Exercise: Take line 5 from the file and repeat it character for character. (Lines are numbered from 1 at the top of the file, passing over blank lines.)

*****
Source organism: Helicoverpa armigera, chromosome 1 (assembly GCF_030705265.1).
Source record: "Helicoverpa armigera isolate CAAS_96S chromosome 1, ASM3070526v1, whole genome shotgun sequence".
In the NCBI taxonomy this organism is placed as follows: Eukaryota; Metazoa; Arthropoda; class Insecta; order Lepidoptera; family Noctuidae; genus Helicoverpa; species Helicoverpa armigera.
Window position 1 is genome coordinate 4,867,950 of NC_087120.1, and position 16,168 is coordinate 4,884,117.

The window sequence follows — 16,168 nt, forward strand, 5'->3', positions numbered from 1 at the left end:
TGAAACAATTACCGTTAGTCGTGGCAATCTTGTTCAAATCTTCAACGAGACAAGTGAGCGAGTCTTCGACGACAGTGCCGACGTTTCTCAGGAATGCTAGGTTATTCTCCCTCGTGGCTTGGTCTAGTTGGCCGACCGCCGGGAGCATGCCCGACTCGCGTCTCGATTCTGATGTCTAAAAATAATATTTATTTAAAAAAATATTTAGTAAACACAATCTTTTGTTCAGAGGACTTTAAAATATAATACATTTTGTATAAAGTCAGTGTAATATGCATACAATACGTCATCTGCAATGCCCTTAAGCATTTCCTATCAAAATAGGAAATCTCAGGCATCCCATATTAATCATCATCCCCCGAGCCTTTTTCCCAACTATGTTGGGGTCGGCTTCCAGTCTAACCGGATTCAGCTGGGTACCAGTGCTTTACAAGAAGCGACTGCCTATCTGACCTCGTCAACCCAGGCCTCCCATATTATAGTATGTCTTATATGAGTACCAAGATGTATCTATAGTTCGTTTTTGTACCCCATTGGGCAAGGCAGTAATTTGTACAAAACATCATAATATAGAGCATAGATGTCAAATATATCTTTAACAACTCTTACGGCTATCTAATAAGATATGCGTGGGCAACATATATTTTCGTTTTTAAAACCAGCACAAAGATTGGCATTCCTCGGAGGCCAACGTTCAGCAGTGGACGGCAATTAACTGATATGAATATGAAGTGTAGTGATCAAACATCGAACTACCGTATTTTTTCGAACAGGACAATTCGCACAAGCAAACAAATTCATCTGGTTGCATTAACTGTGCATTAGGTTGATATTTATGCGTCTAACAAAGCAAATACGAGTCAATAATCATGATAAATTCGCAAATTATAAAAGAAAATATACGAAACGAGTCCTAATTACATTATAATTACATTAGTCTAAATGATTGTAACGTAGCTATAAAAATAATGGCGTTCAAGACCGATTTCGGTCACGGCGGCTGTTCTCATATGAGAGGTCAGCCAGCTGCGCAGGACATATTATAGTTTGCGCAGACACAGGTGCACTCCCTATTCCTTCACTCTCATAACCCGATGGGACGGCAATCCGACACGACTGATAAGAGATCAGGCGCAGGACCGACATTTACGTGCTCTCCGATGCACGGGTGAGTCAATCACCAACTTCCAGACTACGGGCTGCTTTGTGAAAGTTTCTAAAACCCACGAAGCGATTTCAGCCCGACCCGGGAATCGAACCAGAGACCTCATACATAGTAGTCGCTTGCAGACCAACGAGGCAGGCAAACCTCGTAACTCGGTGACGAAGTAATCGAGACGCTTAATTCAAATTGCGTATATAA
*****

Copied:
The window sequence follows — 16,168 nt, forward strand, 5'->3', positions numbered from 1 at the left end: